Peters would bring his kids into the room with the artists to visit and say what they thought of the drawings. Both Peters and the artists were interviewed for this documentary, and the artists claimed it was insulting. They would be working for days on these drawings, and then these little kids would come in and make comments about which ones they liked and didn’t like, without any tact or discipline. Peters, himself, didn’t have much discipline either. He would often grab one of the artists and wrestle him to the floor, putting the man in a headlock. On the documentary, Peters defends all of his and doesn’t deny that any of it actually happened. Instead, he reasons that he brought his kids to check out the drawings because kids are the most honest judges of what they like. They don’t sugar coat their feelings or use tacts. And regarding the wrestling, Peters claims he was trying to get some energy into the room and provide spirit and momentum to the artists to get in the action mood.

 

While the movie does spend a lot of time with Peters (who is by far the most interesting involved in the film, at least from the interviews in this documentary,) it also has interviews with plenty of other people too. Tim Burton gets a lot of screentime and so does costume designer, Atwood. We see the costume tests with Nicholas Cage, and how the progression of the costume came about. There was a black Superman costume, but there was also a sort of plastic tubing costume with lights that would travel through it. Everything looked a little crazy and out there, and considering Burton and his wild mind was the one fueling all of this, it would have been incredibly interesting to actually see Superman Lives as a real film.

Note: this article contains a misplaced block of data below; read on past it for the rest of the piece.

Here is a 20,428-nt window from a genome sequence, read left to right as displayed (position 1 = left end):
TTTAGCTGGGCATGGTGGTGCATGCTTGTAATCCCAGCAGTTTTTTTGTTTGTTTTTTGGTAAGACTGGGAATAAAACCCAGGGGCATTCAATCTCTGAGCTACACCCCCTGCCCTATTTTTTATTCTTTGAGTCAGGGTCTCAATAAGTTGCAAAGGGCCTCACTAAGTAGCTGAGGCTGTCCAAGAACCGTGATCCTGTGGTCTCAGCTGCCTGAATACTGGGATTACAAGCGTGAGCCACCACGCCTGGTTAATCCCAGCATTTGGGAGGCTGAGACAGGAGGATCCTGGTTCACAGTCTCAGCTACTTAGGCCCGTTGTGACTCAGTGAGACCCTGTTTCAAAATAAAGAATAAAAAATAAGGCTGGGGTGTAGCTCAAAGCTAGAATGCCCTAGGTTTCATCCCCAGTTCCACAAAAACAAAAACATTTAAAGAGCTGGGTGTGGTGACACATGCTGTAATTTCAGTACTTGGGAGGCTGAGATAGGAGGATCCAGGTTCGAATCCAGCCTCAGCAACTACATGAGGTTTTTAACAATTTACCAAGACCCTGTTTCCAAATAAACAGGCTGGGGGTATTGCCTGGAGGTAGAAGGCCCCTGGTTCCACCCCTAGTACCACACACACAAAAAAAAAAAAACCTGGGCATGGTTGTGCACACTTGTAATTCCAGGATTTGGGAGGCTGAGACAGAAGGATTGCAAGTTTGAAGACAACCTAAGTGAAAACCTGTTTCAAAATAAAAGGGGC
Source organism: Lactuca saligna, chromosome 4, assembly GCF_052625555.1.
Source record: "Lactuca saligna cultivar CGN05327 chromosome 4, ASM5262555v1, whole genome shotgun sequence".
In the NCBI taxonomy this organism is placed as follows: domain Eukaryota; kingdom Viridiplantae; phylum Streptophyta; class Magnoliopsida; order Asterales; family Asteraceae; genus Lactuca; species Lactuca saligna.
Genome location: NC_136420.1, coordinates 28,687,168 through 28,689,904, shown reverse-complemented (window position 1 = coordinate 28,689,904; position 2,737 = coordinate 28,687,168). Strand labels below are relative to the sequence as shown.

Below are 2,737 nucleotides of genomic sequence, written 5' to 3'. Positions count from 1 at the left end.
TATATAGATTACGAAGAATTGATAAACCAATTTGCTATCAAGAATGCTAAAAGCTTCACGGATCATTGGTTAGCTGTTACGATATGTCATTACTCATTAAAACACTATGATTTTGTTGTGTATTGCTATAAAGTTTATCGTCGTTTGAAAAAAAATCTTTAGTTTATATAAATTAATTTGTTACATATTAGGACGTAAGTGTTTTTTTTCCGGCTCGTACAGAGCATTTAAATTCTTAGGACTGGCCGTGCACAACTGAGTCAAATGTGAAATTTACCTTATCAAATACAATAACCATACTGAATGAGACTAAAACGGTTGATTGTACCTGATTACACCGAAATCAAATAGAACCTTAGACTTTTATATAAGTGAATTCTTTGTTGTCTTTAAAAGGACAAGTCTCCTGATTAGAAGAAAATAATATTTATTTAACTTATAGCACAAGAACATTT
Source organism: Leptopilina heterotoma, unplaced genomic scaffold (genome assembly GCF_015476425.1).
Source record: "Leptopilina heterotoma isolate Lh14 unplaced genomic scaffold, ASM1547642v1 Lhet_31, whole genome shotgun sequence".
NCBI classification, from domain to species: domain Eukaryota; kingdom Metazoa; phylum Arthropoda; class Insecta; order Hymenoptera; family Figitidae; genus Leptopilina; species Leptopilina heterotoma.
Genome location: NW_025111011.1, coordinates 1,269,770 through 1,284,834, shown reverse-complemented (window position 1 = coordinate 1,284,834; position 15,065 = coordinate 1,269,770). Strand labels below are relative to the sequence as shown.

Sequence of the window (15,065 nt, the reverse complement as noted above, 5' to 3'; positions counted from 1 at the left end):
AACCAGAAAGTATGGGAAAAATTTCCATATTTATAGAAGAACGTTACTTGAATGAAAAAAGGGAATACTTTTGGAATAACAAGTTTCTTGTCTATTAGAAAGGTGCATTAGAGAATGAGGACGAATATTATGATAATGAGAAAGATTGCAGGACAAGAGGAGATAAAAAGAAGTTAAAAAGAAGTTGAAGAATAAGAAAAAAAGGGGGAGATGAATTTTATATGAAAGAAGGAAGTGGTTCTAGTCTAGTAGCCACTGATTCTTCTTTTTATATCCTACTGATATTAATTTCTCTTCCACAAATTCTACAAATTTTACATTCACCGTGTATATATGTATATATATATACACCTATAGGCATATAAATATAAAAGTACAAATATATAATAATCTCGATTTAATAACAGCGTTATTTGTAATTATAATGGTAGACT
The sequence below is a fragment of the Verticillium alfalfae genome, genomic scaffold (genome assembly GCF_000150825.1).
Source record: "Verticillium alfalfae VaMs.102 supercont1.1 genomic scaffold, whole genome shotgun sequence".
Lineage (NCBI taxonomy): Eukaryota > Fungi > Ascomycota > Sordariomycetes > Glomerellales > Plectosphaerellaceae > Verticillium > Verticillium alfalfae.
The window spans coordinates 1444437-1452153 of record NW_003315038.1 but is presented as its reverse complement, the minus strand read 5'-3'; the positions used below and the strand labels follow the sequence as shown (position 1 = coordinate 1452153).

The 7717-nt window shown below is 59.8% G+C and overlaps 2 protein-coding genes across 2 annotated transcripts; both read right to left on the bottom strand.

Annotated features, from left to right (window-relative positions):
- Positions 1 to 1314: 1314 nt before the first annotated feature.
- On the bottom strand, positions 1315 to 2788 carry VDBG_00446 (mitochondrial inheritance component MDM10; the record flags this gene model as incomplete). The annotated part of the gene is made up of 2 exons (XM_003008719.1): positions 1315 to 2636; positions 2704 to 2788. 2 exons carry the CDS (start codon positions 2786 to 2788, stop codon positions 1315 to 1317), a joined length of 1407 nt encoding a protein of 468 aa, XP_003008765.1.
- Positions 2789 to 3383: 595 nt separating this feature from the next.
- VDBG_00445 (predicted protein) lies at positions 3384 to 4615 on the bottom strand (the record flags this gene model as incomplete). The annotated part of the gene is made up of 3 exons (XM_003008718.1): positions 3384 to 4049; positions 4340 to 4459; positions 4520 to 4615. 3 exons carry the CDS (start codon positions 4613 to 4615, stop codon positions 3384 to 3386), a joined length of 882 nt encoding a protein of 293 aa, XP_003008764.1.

Only in the final twenty minutes or so, of the film, does the story of how the movie hit a wall and fell apart, come out. The saving of that part of the story for the end, is very intentional, and it is a clever strategy. After all, this is the thing that we are really wondering about the whole way through. The first three quarters of the movie are used as build up to show us just how much was involved in putting this thing together. Then we learn about what the studio was going through and how many bombs they had in a row. I like that this movie shows us all of the films that Warnter Brothers released that year, tells us the budget, and then shows us how little each of these movies made. The Death of Superman Lives: What Happened? was made by a man named Jon Shnepp, who has a recurring role on the internet movie news show Collider Movie Talk. Shnepp is the man conducting the interviews in the documentary, but he is also the guy who put the whole thing together. You can tell that his heart is really in it, and that he is now asking questions and trying to confirm details about the stories that he has heard for years. His passion comes through in every frame. This movie is told with a quick pace, lively music, and some real momentum. It’s a pretty great and very entertaining documentary.